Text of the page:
Computer Science Internship Pairs Sports with Technology

When Jordan Doyle ’26 thinks about what prompted her love for computer science, she remembers a turtle from her childhood. The half-shelled protagonist was the star of a block-coding application that challenged her and children like her to send it across a screen in a number of moves.

“I got into it when I was little because it felt like a puzzle to me,” Doyle said. “I loved puzzles and coding was just a puzzle to solve.”

Since, she has continued seeking puzzles through computer science. Doyle built her interest and knowledge in classes throughout high school, while specialties such as cybersecurity piqued her interest even more. And now, Doyle is anticipating that she will declare a computer science major in the upcoming academic year at Kalamazoo College, where she also plays women’s lacrosse and participates in the Computer Science Society and the Eco Club.

This summer, she is building more technology experience away from Kalamazoo while working alongside a network of cohorts and professionals, thanks to a Women in Sports Technology (WiST) fellowship.

WiST is a non-profit organization that seeks to drive transformative growth opportunities for women in fields ranging from athletics biotechnology to sports gambling. The organization chose 22 fellows this year from 21 schools across the country, such as Duke University, Stanford University and—with Doyle’s fellowship—Kalamazoo College.  All of them serve in internships of up to eight weeks with a sports technology enterprise or innovative startup while receiving a grant of up to $5,000, plus travel stipends, if necessary.

Computer science major Jordan Doyle wearing a women's lacrosse jersey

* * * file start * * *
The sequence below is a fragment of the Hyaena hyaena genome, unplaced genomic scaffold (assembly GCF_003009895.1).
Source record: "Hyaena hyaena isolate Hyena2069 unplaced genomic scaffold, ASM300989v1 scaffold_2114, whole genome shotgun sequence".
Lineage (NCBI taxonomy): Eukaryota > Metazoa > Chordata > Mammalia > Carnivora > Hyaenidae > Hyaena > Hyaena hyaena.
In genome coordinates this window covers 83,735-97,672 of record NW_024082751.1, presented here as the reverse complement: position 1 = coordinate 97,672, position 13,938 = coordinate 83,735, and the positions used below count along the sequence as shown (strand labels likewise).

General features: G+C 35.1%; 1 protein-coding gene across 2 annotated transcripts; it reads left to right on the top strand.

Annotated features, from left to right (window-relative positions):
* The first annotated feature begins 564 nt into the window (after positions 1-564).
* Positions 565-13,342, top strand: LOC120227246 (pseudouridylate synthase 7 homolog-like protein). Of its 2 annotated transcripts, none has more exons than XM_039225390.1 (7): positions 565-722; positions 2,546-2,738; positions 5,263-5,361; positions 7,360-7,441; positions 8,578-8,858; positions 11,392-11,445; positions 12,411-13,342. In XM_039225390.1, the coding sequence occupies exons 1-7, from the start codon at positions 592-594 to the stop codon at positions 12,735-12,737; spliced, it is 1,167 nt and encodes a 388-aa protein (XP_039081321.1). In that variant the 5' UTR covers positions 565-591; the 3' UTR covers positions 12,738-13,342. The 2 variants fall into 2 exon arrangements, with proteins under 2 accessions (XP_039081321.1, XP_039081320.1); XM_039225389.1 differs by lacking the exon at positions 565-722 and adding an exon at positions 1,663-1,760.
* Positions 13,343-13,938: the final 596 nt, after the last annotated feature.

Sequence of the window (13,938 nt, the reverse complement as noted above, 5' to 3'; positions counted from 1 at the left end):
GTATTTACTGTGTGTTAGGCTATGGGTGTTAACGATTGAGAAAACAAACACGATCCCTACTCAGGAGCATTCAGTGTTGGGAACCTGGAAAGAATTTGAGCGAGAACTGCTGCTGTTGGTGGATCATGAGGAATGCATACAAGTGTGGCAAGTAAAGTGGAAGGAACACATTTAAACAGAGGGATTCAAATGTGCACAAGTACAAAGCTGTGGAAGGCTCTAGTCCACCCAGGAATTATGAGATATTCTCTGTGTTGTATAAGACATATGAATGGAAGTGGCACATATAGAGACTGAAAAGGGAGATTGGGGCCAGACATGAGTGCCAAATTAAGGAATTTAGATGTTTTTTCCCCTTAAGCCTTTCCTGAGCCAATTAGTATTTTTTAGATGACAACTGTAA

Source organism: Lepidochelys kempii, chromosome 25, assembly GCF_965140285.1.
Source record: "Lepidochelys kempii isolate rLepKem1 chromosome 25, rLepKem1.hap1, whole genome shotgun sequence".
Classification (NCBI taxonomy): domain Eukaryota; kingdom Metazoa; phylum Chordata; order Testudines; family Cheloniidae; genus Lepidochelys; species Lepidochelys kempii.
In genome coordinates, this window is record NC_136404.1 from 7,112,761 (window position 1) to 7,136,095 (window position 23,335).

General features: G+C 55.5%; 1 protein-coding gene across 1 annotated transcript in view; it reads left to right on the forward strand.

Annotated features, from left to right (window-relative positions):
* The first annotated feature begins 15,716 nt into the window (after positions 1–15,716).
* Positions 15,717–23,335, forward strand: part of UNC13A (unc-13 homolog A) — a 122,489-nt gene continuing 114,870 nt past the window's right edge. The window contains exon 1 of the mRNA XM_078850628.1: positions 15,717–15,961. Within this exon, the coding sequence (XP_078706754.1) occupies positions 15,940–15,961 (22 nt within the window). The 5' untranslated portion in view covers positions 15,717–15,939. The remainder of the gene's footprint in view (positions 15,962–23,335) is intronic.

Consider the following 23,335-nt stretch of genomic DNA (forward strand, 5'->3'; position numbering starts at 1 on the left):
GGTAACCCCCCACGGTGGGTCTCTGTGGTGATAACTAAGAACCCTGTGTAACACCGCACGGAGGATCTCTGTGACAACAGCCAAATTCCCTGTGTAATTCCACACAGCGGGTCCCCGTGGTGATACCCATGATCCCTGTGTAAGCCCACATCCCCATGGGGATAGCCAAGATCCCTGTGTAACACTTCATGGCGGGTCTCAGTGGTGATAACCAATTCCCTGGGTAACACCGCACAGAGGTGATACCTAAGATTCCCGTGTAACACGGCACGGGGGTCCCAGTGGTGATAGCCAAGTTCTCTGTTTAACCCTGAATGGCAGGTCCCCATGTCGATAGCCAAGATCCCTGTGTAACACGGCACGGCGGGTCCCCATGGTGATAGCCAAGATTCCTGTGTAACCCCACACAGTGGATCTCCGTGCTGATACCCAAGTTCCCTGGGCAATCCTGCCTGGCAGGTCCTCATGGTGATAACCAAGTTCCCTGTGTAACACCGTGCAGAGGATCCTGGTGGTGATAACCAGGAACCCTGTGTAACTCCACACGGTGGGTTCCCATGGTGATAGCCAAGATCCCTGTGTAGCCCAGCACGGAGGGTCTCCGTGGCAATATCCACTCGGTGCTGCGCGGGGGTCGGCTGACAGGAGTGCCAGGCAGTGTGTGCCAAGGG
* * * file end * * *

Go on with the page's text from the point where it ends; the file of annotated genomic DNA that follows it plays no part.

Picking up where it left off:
Jordan Doyle ’26, a midfielder on the Kalamazoo College women’s lacrosse team, is interning this summer with through Women in Sports Technology.

As a rising sophomore, Doyle is interning remotely from her home in Troy, Michigan, on a software engineering team with, a group of sites that provides statistics and sabermetrics to sports fans.

“They look to democratize data,” she said. “If you look on any of their websites, you’ll see tables full of data for football, soccer, baseball—it’s a bunch of reference sites that can help you find the stats from almost any game. I focus mostly on finding and resolving bugs on the website, as well as doing some testing work and adding a couple of features on my own.”

WiST places interns like Doyle in positions that touch on both technology and sports because women are drastically underrepresented in sports-related and STEM professions, and in STEM majors in higher education. Women comprise only 28% of the workforce in STEM-related careers and just 19% of computer and information science majors in higher education, according to the American Association for University Women. That makes Doyle’s experience with even more valuable to her.

“It’s empowering to know that I’m getting opportunities to move forward in this career path,” Doyle said. “As women we are one of the underrepresented groups and I love having this opportunity to connect with other women who have similar interests so I can see their successes throughout their careers. I love the idea of having opportunities that create change in the world through technology.”

Her Future is so Bright, She Invented Shades

Jordan Doyle’s experience with technology and innovation doesn’t stop at computers.

Doyle was participating in a lacrosse match on a sunny fall day in seventh grade when she grew frustrated with EyeBlack, a substance that rolls on under an athlete’s eyes to reduce glare. The negative experience led her to research visors for her protective goggle, while only finding products for sports such as football and softball.

With necessity being the mother of invention, Doyle made her own visor, designing it with the plastic of a salad container and a clinging shade shield that is commonly put on cars. She worked more in high school innovation classes that helped her design it further, and a meeting with a patent attorney later yielded sketch drawings and a patent.

Since her high school graduation, she’s finalized her initial prototype for Sun Goggles, a project she continues pursuing. Hear more from Doyle in the video here.